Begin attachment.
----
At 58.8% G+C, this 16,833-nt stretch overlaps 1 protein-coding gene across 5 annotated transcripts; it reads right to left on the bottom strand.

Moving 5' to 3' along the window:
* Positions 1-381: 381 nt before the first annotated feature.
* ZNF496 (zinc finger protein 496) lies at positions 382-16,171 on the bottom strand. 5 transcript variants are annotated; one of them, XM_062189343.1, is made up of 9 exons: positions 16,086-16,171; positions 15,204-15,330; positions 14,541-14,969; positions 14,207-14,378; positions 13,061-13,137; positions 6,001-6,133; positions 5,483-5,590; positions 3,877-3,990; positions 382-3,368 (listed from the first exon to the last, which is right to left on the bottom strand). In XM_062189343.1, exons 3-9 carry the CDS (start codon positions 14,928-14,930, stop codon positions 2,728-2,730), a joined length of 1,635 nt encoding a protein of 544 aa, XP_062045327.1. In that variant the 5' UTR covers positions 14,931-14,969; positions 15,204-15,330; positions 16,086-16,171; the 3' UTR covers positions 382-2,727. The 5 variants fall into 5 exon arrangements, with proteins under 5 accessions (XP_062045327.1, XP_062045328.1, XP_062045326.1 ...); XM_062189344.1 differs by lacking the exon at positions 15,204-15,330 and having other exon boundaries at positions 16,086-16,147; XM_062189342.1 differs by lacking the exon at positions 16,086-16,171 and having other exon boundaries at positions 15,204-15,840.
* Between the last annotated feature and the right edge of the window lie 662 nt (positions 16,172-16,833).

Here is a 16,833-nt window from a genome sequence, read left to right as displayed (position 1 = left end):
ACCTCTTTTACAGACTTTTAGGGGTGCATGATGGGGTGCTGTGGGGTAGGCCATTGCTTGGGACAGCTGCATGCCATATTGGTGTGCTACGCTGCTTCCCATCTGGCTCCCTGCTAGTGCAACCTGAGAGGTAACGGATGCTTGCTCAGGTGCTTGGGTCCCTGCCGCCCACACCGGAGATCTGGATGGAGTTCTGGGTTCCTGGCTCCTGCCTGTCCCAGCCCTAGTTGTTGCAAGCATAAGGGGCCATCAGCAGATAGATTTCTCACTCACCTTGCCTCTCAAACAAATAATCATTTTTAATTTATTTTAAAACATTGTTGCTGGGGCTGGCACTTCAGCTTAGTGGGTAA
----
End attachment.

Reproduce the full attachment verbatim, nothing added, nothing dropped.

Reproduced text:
At 58.8% G+C, this 16,833-nt stretch overlaps 1 protein-coding gene across 5 annotated transcripts; it reads right to left on the bottom strand.

Moving 5' to 3' along the window:
* Positions 1-381: 381 nt before the first annotated feature.
* ZNF496 (zinc finger protein 496) lies at positions 382-16,171 on the bottom strand. 5 transcript variants are annotated; one of them, XM_062189343.1, is made up of 9 exons: positions 16,086-16,171; positions 15,204-15,330; positions 14,541-14,969; positions 14,207-14,378; positions 13,061-13,137; positions 6,001-6,133; positions 5,483-5,590; positions 3,877-3,990; positions 382-3,368 (listed from the first exon to the last, which is right to left on the bottom strand). In XM_062189343.1, exons 3-9 carry the CDS (start codon positions 14,928-14,930, stop codon positions 2,728-2,730), a joined length of 1,635 nt encoding a protein of 544 aa, XP_062045327.1. In that variant the 5' UTR covers positions 14,931-14,969; positions 15,204-15,330; positions 16,086-16,171; the 3' UTR covers positions 382-2,727. The 5 variants fall into 5 exon arrangements, with proteins under 5 accessions (XP_062045327.1, XP_062045328.1, XP_062045326.1 ...); XM_062189344.1 differs by lacking the exon at positions 15,204-15,330 and having other exon boundaries at positions 16,086-16,147; XM_062189342.1 differs by lacking the exon at positions 16,086-16,171 and having other exon boundaries at positions 15,204-15,840.
* Between the last annotated feature and the right edge of the window lie 662 nt (positions 16,172-16,833).

Here is a 16,833-nt window from a genome sequence, read left to right as displayed (position 1 = left end):
ACCTCTTTTACAGACTTTTAGGGGTGCATGATGGGGTGCTGTGGGGTAGGCCATTGCTTGGGACAGCTGCATGCCATATTGGTGTGCTACGCTGCTTCCCATCTGGCTCCCTGCTAGTGCAACCTGAGAGGTAACGGATGCTTGCTCAGGTGCTTGGGTCCCTGCCGCCCACACCGGAGATCTGGATGGAGTTCTGGGTTCCTGGCTCCTGCCTGTCCCAGCCCTAGTTGTTGCAAGCATAAGGGGCCATCAGCAGATAGATTTCTCACTCACCTTGCCTCTCAAACAAATAATCATTTTTAATTTATTTTAAAACATTGTTGCTGGGGCTGGCACTTCAGCTTAGTGGGTAA